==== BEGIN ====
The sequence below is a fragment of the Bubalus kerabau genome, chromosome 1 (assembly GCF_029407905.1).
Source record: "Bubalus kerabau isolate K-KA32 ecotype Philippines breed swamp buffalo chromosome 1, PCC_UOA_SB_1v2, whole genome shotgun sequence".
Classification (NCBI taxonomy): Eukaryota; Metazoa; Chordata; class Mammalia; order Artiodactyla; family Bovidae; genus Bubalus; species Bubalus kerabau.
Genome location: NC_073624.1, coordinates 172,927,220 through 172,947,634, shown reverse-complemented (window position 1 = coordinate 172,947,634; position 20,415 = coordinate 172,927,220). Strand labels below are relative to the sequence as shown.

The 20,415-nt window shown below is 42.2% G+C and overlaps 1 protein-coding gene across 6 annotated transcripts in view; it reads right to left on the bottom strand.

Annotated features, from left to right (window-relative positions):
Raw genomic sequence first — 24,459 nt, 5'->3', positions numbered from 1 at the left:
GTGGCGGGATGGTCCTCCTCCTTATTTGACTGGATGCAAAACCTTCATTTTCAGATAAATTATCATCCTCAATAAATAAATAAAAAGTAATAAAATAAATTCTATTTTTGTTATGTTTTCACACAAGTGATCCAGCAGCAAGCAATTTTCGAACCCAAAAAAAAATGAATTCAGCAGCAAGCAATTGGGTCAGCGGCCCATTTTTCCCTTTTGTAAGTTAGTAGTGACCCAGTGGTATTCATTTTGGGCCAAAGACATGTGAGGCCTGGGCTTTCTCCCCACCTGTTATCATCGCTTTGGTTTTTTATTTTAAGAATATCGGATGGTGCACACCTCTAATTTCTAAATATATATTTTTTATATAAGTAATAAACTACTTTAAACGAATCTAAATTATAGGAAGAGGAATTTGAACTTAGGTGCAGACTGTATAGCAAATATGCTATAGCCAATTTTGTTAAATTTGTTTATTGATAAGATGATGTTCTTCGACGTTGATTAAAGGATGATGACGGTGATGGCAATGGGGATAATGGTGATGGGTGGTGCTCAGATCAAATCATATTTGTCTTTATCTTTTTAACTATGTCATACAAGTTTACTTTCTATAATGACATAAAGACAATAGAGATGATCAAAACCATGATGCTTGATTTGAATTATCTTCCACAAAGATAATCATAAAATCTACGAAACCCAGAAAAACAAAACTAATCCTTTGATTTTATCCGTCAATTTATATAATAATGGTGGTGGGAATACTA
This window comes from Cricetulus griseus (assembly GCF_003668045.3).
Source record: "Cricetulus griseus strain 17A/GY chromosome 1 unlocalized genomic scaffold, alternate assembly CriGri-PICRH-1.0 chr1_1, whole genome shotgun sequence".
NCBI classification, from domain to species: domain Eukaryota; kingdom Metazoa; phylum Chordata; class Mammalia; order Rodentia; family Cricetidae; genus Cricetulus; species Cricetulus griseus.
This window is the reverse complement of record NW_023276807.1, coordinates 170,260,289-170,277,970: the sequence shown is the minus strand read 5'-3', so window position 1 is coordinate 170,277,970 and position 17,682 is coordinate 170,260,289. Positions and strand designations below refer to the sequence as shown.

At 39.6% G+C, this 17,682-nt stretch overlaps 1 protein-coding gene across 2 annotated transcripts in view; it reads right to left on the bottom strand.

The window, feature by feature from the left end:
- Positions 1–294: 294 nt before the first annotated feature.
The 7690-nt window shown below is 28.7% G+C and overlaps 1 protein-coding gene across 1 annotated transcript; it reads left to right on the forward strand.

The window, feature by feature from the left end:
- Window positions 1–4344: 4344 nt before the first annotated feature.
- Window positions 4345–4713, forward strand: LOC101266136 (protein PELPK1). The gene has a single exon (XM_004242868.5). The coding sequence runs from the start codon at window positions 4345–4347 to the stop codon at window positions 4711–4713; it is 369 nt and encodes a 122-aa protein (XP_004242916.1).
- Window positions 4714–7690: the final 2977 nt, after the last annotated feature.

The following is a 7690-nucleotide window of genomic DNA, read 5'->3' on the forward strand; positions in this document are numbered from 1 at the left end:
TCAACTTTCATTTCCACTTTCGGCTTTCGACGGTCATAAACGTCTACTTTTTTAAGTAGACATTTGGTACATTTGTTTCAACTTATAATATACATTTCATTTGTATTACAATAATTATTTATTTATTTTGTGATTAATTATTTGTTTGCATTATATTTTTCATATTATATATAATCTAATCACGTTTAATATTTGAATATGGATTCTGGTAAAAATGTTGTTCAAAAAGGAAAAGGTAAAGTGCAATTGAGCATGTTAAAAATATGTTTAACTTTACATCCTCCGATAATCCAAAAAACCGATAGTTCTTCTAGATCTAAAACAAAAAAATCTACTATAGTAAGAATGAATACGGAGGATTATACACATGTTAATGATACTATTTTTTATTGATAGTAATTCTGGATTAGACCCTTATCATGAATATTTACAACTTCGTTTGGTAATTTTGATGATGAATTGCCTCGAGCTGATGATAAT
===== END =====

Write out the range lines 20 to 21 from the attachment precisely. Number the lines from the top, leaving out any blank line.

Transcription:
- Window positions 4714–7690: the final 2977 nt, after the last annotated feature.

The following is a 7690-nucleotide window of genomic DNA, read 5'->3' on the forward strand; positions in this document are numbered from 1 at the left end: